MLS is part of the free market for soccer players–when you view the MLS as one club that has satellites in different cities (which is the current business structure). When players are out of contract, they are free to market themselves to any soccer club in the world including other teams in the U.S. (just not in MLS).

    The teams in the MLS are not individual clubs as we tend to think of them, but instead are just different branches of the central office.


  • Jess

    If I were the head of the Players Union, this would be the best possible year to have a strike in terms of bargaining power.

    Don Garber wants to avoid a strike because Garber is asking for 50% raise to $3 Million per year salary for himself, its a World Cup year, the Beckham debacle is still fresh in everyones mind , the new NASL wants to compete against MLS, & Vancouver & Portland are supposed to join the league in 2011.
    The owners of Seattle, Toronto & LA want to avoid a strike at all costs because of season ticket holders. The Red Bull owners want to avoid a strike at all costs because of their new $200 Million Arena. The Philly owners want to avoid a strike because its their 1st year & they have a new stadium .

    A player making $50,000 a year who already probably has a 2nd job (because everyone is 1 injury away from MLS retirement) has much less to lose than an owner paying $200 Million for a new stadium. If I were the president of the players union its not a question of “Should I strike?” Its a question of “When should I strike?”


  • sylc

    But a player making $34,000 (the minimum) and for reserves sometimes less, they have much MUCH more to lose than an owner.

    It is a question of “should I strike?” because the lower wage-earning players are not properly represented by the union. Conrad, Keller, Onstad, and Wolyniec are the ones we’re hearing from. We’ve heard nothing from a Pontius or a DelaGarza, which leads me to believe they aren’t properly informed or they don’t support it and have been told to keep their mouths shut.


  • ian woodville

    Why does management want to restrict “free agency” within the league? First, never underestimate management’s urge to have complete control, even if no money is involved. Second, “free agency” would put the several inept front offices under that much more pressure. Who really wants to play for a team like the Red Bulls, with a new coach every year and constant roster turnover? Or perhaps for DCU — who balked at pay increases for younger veterans and then wasted thousands on an unfit Argentinian. And I doubt that New York is the only outfit where experienced players would like to jump ship, even if it meant no particular increase in pay. It’s not as if most MLS teams have focused on developing younger players and establishing a stable lineup.


  • Mike

    Have the details of the Hartman and VDB negotiations been publicized? (serious question – I don’t know)

    I ask because there is a difference between a guy getting blackballed and a holdout. Holdouts happen all the time, and it is frequently the player who is making the more exhorbitant demands (see: Michael Crabtree; see also: JD Drew).

    Do we know whether any teams would be willing to meet their demands?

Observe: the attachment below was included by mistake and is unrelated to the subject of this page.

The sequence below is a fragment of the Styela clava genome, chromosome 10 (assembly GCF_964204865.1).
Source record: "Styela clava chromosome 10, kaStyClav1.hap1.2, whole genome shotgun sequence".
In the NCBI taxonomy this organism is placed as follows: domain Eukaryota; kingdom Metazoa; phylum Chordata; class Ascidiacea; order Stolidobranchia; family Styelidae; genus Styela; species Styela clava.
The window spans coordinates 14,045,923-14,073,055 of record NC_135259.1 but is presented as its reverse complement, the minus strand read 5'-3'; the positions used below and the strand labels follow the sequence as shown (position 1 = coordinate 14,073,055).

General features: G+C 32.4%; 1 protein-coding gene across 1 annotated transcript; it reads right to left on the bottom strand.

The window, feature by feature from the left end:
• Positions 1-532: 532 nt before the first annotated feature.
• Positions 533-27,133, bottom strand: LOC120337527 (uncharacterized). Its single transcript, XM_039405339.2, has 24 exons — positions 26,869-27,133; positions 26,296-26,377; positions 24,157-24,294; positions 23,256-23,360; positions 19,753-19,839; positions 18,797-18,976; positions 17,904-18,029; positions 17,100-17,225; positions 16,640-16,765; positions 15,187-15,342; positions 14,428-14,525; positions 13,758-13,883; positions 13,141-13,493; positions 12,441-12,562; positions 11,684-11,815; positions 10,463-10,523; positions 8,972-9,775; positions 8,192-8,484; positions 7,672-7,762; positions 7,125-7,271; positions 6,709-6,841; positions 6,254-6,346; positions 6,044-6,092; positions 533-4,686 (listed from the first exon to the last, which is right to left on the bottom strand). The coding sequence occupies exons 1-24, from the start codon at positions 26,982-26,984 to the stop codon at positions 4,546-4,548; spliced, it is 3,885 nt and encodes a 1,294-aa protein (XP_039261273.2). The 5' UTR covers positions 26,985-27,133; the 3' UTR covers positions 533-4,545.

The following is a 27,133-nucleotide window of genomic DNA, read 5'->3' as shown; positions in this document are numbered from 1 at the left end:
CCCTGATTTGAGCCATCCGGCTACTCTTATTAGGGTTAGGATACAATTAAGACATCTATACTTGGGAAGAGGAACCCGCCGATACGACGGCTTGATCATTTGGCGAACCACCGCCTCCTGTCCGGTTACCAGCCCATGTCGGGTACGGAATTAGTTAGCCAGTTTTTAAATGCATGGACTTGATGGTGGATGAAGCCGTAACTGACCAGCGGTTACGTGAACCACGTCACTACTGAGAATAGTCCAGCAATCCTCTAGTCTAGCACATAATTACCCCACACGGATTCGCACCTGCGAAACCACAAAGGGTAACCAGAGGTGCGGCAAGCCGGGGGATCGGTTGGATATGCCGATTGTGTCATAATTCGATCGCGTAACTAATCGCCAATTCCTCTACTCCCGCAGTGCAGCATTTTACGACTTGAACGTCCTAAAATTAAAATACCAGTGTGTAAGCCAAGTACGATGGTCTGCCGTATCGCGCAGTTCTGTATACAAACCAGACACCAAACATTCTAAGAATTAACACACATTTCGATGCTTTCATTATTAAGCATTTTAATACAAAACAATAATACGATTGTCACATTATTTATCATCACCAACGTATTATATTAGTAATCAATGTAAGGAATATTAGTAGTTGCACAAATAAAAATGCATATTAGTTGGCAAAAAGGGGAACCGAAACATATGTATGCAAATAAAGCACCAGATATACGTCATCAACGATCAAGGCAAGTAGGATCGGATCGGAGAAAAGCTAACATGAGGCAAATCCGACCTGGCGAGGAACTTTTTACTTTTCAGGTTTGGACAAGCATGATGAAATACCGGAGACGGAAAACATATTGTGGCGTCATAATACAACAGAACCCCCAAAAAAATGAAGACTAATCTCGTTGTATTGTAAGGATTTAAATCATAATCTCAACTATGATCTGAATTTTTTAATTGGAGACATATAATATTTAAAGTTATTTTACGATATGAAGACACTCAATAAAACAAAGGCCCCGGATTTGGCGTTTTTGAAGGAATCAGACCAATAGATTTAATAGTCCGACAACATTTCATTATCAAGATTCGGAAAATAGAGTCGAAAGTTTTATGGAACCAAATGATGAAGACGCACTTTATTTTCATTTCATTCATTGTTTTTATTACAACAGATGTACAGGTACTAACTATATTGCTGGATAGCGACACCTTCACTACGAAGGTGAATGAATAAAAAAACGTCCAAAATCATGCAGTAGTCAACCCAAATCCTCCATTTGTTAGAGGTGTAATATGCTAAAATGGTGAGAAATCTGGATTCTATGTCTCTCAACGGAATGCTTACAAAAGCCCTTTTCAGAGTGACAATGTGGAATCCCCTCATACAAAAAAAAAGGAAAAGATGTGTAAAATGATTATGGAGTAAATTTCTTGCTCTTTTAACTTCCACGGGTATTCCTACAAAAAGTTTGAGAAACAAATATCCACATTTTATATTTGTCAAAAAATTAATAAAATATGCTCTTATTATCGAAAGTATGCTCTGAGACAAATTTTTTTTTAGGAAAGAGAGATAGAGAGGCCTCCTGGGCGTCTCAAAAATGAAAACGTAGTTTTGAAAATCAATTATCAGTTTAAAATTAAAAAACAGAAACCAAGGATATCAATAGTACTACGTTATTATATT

• Mike

    Off topic much? No club in the world has to sell a player it doesn’t want to sell. Nothing in the current negotiations would affect this either.


  • alexandria

    You just answered your own question. Thats why? honestly what young player would play for the revs, if they new there was no way they could make a move abroad. I mean honestly I think the majority of the teams have solid leadership, except those teams owned by the hunts and kraft. And they are the oldest members, so this is probably a culture clash between the owners as well, but I think right now, those two big players are not willing to tip the bucket yet, and rightfully so, they made this league have supported it from day one, sometimes its hard to let go, and they aren’t ready to yet. The players though are risking a lot. Question do you have to be in the union, or are their non- union players?


  • Eurosnob

    DClee, I agree with you that MLS has done a lot of good for US soccer, but the league can do a lot better. I cannot get over the fact that players like Andrew Jacobsen (Union took him away from DCU in the expansion draft) were paid 36K last year. Although 36K may be a decent pay for some areas of the country, in DC it puts you on the brink of poverty line. If the league wants to make money, they should first become a feeder league for top European leagues. This would require MLS to stop penny pinching and focus on developing their soccer academies and creating opportunities for young players through the reserve league. Collecting $10 mil. from Josy Altidore’s transfer is several times more than the total salary cap for the MLS team that he played for.


  • Graeme

    Bottomline – is MLS still insisting that the players sign away their FIFA rights? If so, then stick to your guns. If not, then get to the table, work it out, and quit wasting all of our time.


  • ian woodville

    I am sure that you don’t want to hear this, but being the original investor in a business doesn’t give you the right to take all the profits or to exploit your employees. Believe me, no one would pay money to watch the Hunts or Kraft or Anschultz play soccer… so the players have also made a contribution from the beginning.